"A cat in my house died of FIP and I have other cats. I am worried that they will get FIP. What do I do now?

There is not a lot you can do; by the time one cat is sick, the remaining cats have already been exposed to the same FECV.  Fortunately, cats that have FIP do not usually shed the FIPV from their bodies. If they do shed virus, it is of the FECV type. If the cat that died is not a full-sib littermate of any of the remaining cats and this is a typical home with 2-6 cats, the chances of any other cats dying of FIP are very remote."

Again, my heart goes out to you and the loss of your dear kitten.  You said in your post it was approximately 2wks since you put Kitty down.   I hope your other kitties are okay.  From reading the above, it sounds positive.

Please let us know how your other kitties are~

I love The Rainbow Bridge.  I love sharing too, even if you know it.  Here it is.  I hope it brings you comfort...

Rainbow Bridge

Just this side of heaven is a place called Rainbow Bridge.

When an animal dies that has been especially close to someone here, that pet goes to Rainbow Bridge.
There are meadows and hills for all of our special friends so they can run and play together.
There is plenty of food, water and sunshine, and our friends are warm and comfortable.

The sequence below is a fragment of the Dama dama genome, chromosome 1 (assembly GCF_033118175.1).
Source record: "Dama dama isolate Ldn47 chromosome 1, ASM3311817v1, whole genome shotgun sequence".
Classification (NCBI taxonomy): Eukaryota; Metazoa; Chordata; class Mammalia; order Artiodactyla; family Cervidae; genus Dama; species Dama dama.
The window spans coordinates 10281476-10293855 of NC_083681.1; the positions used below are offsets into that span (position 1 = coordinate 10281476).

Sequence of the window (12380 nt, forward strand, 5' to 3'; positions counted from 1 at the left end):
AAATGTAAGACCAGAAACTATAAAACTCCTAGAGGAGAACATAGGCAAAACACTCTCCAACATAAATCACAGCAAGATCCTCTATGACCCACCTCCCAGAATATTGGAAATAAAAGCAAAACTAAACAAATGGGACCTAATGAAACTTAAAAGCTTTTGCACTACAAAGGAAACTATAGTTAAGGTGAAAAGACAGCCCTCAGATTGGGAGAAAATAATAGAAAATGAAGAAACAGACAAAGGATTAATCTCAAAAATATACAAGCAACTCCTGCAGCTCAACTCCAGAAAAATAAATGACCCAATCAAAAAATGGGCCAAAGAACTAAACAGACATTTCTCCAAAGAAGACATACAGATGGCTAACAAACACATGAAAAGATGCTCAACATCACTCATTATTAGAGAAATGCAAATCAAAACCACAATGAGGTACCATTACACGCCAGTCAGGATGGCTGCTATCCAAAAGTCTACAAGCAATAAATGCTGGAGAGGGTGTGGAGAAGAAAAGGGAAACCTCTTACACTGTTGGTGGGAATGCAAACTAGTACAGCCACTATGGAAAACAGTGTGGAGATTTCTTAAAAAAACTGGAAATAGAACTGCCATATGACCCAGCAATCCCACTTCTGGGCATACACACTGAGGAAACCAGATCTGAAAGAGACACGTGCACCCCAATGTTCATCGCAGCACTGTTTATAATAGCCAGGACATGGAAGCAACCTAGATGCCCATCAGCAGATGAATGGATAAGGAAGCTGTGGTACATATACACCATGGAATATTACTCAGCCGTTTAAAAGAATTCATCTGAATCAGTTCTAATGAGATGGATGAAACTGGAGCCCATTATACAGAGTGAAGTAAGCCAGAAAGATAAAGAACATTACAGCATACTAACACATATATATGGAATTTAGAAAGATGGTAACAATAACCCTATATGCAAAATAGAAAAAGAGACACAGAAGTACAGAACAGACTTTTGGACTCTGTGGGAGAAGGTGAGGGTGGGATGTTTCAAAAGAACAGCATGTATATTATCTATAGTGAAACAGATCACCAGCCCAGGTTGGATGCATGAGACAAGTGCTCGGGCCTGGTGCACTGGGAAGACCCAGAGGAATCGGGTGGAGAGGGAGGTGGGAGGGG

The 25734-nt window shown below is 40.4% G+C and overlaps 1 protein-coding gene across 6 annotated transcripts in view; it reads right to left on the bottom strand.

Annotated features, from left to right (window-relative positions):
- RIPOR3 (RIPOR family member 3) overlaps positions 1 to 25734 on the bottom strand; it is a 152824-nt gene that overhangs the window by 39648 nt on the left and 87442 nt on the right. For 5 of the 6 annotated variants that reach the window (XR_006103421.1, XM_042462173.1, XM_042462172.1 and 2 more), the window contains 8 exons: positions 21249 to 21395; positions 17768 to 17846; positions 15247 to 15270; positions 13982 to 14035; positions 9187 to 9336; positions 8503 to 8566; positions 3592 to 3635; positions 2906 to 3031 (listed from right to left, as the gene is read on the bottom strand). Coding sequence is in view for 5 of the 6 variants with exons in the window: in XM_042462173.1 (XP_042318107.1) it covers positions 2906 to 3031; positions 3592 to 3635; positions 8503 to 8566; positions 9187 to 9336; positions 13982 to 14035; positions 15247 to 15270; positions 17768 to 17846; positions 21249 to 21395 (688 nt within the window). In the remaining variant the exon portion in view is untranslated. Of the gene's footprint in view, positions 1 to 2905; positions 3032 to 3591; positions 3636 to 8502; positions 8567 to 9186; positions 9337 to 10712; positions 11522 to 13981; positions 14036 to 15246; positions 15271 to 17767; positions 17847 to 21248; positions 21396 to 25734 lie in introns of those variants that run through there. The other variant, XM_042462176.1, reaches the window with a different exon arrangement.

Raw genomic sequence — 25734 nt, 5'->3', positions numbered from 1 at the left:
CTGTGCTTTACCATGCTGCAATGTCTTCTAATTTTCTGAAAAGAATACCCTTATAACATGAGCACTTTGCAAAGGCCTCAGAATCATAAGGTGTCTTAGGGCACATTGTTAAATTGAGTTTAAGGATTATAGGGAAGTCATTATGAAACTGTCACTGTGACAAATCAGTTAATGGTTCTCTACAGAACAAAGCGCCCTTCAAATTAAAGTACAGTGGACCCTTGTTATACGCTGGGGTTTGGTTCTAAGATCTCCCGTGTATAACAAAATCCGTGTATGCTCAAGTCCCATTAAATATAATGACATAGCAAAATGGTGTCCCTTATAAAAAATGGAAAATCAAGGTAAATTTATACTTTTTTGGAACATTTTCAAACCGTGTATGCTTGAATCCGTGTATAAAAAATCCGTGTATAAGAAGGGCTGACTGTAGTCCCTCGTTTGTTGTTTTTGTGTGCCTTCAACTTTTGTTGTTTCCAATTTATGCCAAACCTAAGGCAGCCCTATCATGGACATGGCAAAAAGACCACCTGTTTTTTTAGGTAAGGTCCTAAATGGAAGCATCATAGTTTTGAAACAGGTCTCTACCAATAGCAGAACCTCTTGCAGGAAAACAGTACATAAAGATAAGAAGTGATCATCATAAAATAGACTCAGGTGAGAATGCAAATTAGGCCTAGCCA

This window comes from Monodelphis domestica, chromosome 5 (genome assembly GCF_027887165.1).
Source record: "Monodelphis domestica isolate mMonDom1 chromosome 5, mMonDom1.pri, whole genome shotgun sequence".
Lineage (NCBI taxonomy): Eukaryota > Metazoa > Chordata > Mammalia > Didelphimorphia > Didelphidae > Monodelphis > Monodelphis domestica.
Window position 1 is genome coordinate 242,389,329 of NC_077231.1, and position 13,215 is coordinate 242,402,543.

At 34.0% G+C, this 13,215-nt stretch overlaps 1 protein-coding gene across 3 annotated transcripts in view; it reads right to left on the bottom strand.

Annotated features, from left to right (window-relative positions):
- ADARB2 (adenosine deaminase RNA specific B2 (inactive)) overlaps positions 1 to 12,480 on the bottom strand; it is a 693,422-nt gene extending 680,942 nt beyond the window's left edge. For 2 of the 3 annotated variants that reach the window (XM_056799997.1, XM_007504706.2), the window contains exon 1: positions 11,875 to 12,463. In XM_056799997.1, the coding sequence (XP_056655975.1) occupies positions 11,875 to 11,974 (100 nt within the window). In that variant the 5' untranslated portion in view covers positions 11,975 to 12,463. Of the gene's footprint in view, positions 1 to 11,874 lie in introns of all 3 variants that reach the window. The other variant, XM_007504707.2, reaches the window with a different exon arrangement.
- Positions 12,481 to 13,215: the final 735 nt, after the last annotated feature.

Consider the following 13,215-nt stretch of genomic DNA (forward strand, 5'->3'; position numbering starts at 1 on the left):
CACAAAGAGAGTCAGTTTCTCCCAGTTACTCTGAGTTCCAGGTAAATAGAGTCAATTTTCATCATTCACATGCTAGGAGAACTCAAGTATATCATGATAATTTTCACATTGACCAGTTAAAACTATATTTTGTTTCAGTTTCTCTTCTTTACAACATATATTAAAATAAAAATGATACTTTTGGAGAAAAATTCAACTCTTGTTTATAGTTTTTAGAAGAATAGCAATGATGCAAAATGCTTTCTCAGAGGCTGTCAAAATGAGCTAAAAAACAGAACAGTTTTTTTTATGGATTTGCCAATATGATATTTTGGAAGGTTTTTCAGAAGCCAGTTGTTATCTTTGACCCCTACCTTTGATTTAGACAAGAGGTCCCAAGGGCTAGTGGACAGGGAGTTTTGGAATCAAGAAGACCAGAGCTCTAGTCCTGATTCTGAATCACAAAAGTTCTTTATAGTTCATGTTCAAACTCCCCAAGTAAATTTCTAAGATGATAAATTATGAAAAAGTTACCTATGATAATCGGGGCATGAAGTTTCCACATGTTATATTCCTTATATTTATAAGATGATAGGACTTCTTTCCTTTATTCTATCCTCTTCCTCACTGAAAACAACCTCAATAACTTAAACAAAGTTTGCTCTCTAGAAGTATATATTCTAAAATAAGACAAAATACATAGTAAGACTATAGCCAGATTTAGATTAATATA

All the animals who had been ill and old are restored to health and vigor; those who were hurt or maimed are made whole and strong again, just as we remember them in our dreams of days and times gone by.
The animals are happy and content, except for one small thing; they each miss someone very special to them, who had to be left behind.

They all run and play together, but the day comes when one suddenly stops and looks into the distance. His bright eyes are intent; His eager body quivers. Suddenly he begins to run from the group, flying over the green grass, his legs carrying him faster and faster.

You have been spotted, and when you and your special friend finally meet, you cling together in joyous reunion, never to be parted again. The happy kisses rain upon your face; your hands again caress the beloved head, and you look once more into the trusting eyes of your pet, so long gone from your life but never absent from your heart.

Then you cross Rainbow Bridge together....

Author unknown...

Have an Answer?

You are reading content posted in the Cats Community

Top Cats Answerers
874521 tn?1424116797
Canada..., SK
506791 tn?1439842983
Saint Mary's County, MD
242912 tn?1402543492
740516 tn?1360942486
Learn About Top Answerers
Didn't find the answer you were looking for?
Ask a question
Popular Resources
Members of our Pet Communities share their Halloween pet photos.
Like to travel but hate to leave your pooch at home? Dr. Carol Osborne talks tips on how (and where!) to take a trip with your pampered pet
Ooh and aah your way through these too-cute photos of MedHelp members' best friends
The first signs of HIV may feel like the flu, with aches and a fever.
Frequency of HIV testing depends on your risk.
Post-exposure prophylaxis (PEP) may help prevent HIV infection.